Through the rich material culture it has yielded during the excavation campaigns conducted by the University of Aberdeen between 2009 and 2018, Nunalleq has become the reference for narrating the Yup’ik past. After a pause, partly imposed by the Covid-19 pandemic, the archaeological excavations will resume in the framework of a cooperation with the French Ministry of Europe and Foreign Affairs, and the Villa Albertine. We wish to contribute to the preservation of this exceptional tangible and intangible heritage which has earned Nunalleq a place on the National Geographic’s list of the 100 Wonders of the World and as one of the “100 Discoveries That Changed the World” in the book Lost Cities, Ancient Tombs directed by Ann Williams. Among the ongoing and future projects are the monograph of the first ten years of excavations by Rick Knecht; the constitution of a virtual museum with the involvement of the residents of Quinhagak led by Charlotta Hillerdal and Alice Watterson; the search for new sites by Jonathan Lim, Edouard Masson-MacLean and the French YUP’IK project; and finally, the continuation of the archaeological excavations at Nunalleq by Claire Houmard with the support of Rick Knecht.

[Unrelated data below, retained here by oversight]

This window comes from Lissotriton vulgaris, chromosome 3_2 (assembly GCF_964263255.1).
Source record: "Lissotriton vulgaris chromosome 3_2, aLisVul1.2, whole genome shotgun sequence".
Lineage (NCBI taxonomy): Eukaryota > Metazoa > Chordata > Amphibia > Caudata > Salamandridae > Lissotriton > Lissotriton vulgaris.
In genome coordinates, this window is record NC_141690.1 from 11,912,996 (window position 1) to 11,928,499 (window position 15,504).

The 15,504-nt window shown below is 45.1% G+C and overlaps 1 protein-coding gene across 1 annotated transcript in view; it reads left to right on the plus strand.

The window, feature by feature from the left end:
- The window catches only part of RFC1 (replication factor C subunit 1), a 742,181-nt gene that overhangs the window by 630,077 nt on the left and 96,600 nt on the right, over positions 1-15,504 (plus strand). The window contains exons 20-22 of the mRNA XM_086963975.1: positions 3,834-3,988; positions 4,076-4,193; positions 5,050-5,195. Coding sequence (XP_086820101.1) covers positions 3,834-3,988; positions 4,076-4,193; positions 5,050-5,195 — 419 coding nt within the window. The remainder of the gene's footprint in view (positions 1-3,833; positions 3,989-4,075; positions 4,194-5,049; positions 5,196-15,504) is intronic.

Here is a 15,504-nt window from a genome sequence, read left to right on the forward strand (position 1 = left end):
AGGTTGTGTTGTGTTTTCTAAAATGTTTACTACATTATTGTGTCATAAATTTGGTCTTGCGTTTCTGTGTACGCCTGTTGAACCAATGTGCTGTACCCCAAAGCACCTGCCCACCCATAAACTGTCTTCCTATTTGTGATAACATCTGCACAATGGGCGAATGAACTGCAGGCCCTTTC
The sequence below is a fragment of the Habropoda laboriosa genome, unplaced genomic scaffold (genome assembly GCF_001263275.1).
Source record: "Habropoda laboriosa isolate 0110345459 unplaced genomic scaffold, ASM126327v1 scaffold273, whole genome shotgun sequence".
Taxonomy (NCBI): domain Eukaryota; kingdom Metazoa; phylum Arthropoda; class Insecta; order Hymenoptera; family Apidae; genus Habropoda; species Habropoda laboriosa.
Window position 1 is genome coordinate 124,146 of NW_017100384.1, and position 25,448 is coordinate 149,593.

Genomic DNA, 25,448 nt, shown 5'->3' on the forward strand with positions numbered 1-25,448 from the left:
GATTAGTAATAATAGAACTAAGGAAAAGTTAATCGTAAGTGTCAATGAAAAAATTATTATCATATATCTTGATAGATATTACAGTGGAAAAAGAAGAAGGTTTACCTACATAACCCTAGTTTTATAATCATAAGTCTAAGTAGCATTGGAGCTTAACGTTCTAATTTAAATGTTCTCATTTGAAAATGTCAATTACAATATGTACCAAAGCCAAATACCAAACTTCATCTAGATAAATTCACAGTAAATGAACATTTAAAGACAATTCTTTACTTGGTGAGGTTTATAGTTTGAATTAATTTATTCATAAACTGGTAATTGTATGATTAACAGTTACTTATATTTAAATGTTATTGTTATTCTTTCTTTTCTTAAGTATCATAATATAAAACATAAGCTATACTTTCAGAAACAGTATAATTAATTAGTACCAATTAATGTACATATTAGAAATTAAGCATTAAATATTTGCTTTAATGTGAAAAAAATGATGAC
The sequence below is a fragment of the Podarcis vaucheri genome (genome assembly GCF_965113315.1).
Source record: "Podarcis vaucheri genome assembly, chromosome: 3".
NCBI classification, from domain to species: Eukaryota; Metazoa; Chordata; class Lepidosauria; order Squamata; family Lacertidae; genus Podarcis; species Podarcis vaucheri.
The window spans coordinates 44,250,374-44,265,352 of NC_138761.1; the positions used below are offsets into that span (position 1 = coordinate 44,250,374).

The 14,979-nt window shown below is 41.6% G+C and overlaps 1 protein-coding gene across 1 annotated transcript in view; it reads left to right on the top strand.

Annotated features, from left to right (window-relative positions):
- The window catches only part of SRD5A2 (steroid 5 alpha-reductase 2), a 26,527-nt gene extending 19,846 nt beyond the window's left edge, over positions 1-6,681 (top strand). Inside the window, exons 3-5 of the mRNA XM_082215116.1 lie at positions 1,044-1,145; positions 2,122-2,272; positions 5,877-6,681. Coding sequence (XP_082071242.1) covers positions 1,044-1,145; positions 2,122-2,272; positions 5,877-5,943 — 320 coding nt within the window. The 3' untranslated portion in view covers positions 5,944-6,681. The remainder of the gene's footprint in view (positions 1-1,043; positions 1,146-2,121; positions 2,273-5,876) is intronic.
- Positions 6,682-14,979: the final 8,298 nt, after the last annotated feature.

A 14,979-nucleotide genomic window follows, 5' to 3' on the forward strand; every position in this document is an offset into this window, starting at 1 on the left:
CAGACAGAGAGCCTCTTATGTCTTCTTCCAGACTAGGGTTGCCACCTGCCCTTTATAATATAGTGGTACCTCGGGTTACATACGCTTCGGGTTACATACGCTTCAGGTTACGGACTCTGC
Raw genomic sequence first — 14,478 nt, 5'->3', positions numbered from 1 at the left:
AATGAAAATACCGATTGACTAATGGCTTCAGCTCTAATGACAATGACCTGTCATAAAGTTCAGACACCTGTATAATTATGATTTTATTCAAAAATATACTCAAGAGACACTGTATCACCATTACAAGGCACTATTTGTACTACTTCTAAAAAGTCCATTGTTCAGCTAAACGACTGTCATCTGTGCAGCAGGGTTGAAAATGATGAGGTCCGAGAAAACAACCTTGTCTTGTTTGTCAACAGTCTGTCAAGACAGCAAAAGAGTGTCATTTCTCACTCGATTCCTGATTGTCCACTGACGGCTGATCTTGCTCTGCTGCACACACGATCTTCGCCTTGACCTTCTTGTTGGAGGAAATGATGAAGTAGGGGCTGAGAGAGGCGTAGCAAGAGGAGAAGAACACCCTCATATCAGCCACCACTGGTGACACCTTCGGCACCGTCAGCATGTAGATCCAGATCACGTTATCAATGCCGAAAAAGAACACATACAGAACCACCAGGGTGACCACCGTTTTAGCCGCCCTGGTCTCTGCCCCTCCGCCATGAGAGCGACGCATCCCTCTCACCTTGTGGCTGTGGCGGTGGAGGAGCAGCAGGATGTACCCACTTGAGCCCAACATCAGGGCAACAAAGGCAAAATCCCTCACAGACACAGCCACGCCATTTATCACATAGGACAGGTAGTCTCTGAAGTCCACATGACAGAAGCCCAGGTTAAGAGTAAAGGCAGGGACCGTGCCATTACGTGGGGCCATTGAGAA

This site of past life that is Nunalleq has provided, over the years, a new element of cohesion and cultural dynamics within the village of Quinhagak. A close collaboration between the village residents, Elders and cultural bearers and university archaeologists has made it possible to safeguard the site. Conceived jointly by Rick Knecht and Warren Jones, the idea of building a Nunalleq Museum was born, in order to retain the artifacts within the village itself. While archaeological objects very often end up in “sanctuaries” (museums) far from the places where they were discovered, the choice was made to maintain the tangible and intangible cultural knowledge in the descendant community so that the local population can remain the guardians of its heritage. This is an important issue since the village and the Nunalleq Culture and Archaeology Center are still threatened by rising waters and are likely to be moved in the medium term.